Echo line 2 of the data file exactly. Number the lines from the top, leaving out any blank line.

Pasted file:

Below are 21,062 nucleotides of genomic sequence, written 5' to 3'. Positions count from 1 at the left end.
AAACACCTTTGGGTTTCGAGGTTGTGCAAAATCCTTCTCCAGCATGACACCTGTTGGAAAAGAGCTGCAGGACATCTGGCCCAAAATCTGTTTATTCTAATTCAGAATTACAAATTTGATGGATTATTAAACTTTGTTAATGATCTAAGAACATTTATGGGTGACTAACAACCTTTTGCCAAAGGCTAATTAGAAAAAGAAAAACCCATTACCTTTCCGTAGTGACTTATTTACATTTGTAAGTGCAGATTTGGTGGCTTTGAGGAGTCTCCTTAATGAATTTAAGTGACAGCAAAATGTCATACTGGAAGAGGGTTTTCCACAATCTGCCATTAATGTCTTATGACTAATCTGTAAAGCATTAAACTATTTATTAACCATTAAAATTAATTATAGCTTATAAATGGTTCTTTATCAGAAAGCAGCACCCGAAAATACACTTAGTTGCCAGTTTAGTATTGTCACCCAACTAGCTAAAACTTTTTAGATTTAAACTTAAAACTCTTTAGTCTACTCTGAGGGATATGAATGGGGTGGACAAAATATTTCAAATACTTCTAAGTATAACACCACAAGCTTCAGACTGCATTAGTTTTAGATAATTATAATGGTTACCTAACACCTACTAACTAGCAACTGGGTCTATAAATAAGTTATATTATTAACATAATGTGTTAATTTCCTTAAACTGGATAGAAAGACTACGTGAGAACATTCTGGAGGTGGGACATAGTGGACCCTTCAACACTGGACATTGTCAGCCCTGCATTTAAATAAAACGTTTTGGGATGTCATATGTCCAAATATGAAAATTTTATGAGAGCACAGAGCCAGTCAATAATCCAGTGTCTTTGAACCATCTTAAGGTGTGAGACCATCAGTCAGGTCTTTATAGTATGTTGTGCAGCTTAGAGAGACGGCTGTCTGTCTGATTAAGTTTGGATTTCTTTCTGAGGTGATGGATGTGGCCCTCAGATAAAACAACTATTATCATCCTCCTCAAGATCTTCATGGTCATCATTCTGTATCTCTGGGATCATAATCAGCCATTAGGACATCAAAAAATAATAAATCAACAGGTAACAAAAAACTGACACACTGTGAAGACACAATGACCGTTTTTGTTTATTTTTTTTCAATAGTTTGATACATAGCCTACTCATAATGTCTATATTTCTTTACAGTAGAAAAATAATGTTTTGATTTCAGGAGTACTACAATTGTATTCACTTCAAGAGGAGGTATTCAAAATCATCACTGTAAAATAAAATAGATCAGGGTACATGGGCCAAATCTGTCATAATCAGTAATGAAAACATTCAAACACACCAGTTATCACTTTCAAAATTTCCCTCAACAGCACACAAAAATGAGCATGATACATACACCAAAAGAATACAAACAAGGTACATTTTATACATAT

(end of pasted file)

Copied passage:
AAACACCTTTGGGTTTCGAGGTTGTGCAAAATCCTTCTCCAGCATGACACCTGTTGGAAAAGAGCTGCAGGACATCTGGCCCAAAATCTGTTTATTCTAATTCAGAATTACAAATTTGATGGATTATTAAACTTTGTTAATGATCTAAGAACATTTATGGGTGACTAACAACCTTTTGCCAAAGGCTAATTAGAAAAAGAAAAACCCATTACCTTTCCGTAGTGACTTATTTACATTTGTAAGTGCAGATTTGGTGGCTTTGAGGAGTCTCCTTAATGAATTTAAGTGACAGCAAAATGTCATACTGGAAGAGGGTTTTCCACAATCTGCCATTAATGTCTTATGACTAATCTGTAAAGCATTAAACTATTTATTAACCATTAAAATTAATTATAGCTTATAAATGGTTCTTTATCAGAAAGCAGCACCCGAAAATACACTTAGTTGCCAGTTTAGTATTGTCACCCAACTAGCTAAAACTTTTTAGATTTAAACTTAAAACTCTTTAGTCTACTCTGAGGGATATGAATGGGGTGGACAAAATATTTCAAATACTTCTAAGTATAACACCACAAGCTTCAGACTGCATTAGTTTTAGATAATTATAATGGTTACCTAACACCTACTAACTAGCAACTGGGTCTATAAATAAGTTATATTATTAACATAATGTGTTAATTTCCTTAAACTGGATAGAAAGACTACGTGAGAACATTCTGGAGGTGGGACATAGTGGACCCTTCAACACTGGACATTGTCAGCCCTGCATTTAAATAAAACGTTTTGGGATGTCATATGTCCAAATATGAAAATTTTATGAGAGCACAGAGCCAGTCAATAATCCAGTGTCTTTGAACCATCTTAAGGTGTGAGACCATCAGTCAGGTCTTTATAGTATGTTGTGCAGCTTAGAGAGACGGCTGTCTGTCTGATTAAGTTTGGATTTCTTTCTGAGGTGATGGATGTGGCCCTCAGATAAAACAACTATTATCATCCTCCTCAAGATCTTCATGGTCATCATTCTGTATCTCTGGGATCATAATCAGCCATTAGGACATCAAAAAATAATAAATCAACAGGTAACAAAAAACTGACACACTGTGAAGACACAATGACCGTTTTTGTTTATTTTTTTTCAATAGTTTGATACATAGCCTACTCATAATGTCTATATTTCTTTACAGTAGAAAAATAATGTTTTGATTTCAGGAGTACTACAATTGTATTCACTTCAAGAGGAGGTATTCAAAATCATCACTGTAAAATAAAATAGATCAGGGTACATGGGCCAAATCTGTCATAATCAGTAATGAAAACATTCAAACACACCAGTTATCACTTTCAAAATTTCCCTCAACAGCACACAAAAATGAGCATGATACATACACCAAAAGAATACAAACAAGGTACATTTTATACATAT